Where did the nameNeeltje Jans come from?
Neeltje Jans was the name given to Nehalennia by the local population. Nehalennia, Nehalenia, Nehalaenniae, Nehalaenia; all of these are different spellings meaning “Lady of the North Sea”. No one is absolutely certain of the meaning of the name.
Apparently in the 18th century a ship named Neeltje Jans sank on a sandbank in the Eastern Scheldt and the sandbank was then given the name of the ship. However, no proof of this claim has ever been found.
Some people think that the name Nehalennia is derived from the Hebrew words ‘nahal’, meaning to guide and ‘aniah’ meaning ship. This would indicate the meaning to be ‘guide the ship’, i.e. he who guides the ship(s).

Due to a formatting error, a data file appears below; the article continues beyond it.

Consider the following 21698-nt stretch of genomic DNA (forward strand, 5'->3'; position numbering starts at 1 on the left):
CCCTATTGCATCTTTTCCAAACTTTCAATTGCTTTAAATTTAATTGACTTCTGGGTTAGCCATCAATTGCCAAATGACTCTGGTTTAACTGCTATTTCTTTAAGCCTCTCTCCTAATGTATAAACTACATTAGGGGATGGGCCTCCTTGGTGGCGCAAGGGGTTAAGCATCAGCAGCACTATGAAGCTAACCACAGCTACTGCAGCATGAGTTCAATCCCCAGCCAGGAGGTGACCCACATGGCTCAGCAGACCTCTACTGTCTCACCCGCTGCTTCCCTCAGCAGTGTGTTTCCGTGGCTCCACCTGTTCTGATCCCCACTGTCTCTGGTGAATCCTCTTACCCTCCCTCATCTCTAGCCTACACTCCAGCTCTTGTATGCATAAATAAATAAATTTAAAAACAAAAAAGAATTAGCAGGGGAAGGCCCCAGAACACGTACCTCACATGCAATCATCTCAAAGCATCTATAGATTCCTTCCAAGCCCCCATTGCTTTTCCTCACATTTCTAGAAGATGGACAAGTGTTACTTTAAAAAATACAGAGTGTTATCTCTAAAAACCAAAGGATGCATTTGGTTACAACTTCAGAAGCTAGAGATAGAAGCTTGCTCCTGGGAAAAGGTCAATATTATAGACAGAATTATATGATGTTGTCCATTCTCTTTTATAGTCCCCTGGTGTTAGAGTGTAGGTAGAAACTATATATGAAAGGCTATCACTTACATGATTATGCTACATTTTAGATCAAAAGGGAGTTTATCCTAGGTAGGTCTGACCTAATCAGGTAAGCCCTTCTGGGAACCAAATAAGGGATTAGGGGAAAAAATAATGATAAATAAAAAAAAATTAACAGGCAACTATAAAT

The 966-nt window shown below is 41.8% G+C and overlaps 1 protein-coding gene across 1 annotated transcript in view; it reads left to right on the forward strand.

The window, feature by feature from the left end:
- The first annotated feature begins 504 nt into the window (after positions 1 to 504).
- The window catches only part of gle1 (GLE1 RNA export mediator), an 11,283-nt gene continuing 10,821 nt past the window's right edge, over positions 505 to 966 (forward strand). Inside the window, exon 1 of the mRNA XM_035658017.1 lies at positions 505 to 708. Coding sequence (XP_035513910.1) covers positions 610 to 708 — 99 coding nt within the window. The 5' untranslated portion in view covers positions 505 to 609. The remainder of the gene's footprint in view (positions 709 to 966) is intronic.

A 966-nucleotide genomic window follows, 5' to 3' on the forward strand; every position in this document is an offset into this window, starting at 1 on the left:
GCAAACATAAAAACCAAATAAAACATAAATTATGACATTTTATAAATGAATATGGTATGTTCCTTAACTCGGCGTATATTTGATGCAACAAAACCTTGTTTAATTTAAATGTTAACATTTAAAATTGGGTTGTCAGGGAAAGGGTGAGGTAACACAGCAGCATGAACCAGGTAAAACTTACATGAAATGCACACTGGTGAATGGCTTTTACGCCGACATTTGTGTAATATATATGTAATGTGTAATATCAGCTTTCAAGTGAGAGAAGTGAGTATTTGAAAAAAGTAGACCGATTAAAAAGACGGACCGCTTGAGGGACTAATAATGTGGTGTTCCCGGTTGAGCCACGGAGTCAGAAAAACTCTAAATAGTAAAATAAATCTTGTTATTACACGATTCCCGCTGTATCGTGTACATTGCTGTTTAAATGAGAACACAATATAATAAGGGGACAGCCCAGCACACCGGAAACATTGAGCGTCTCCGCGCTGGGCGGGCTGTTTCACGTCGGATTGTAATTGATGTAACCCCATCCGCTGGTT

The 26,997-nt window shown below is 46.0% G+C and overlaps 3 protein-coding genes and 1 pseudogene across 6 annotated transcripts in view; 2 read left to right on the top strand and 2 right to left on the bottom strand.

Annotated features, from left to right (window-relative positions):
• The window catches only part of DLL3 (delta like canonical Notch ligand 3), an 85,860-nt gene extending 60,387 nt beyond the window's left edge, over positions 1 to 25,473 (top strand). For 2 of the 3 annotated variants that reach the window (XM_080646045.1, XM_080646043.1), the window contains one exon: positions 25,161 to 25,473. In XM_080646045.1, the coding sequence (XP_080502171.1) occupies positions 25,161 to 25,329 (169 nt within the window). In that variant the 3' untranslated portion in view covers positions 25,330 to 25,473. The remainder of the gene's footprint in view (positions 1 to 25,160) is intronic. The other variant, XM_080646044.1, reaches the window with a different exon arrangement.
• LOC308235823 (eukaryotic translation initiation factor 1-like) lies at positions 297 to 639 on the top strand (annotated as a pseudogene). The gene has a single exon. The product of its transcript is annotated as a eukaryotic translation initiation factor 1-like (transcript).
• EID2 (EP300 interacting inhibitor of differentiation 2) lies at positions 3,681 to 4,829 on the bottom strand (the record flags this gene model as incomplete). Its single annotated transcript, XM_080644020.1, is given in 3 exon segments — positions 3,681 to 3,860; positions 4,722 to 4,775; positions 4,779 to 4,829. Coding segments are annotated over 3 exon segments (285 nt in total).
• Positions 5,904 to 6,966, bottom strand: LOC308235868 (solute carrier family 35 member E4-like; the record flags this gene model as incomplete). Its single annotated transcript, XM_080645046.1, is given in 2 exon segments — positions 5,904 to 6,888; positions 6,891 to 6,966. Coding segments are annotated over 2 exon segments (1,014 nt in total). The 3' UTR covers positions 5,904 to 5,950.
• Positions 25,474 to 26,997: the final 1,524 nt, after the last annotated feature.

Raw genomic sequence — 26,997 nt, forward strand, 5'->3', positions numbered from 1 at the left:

Another possible explanation could be as follows:
Neeltje Jans: Ne/Helle/Jaan/s
- Ne = near
- Haale = ancient name of the North Sea, as the region used to be called where now the Flemish and the Zeelanders live (sometimes pronounced as Hale (n). This could also explain the various spellings found on altar stones, e.g. Nehalennia).
- Jaan = jeanne = jane = lady
- s= feminine gender.
Neeltje Jans = Ne+halen+ia could therefore be roughly translated as meaning Lady or Goddess of the Sea. Our logo, the mermaid Neeltje Jans, reflects this version
The exhibition room at Deltapark Neeltje Jans houses a cast of a temple stone from a temple dedicated to the Roman goddess Nehalennia. Similar stones have been brought up out of the water by fishermen near Colijnsplaat and Domburg.
Not far from Neeltje Jans, there is another sandbank and this is called Vuilbaard. Deltapark Neeltje Jans has taken inspiration from this sandbank to develop a new character, which we have named Zoutbaard. The word baard is thought to derive from bard or singer (minstrel).
Zoutbaard is the minstrel who serenades the mermaid Neeltje Jans.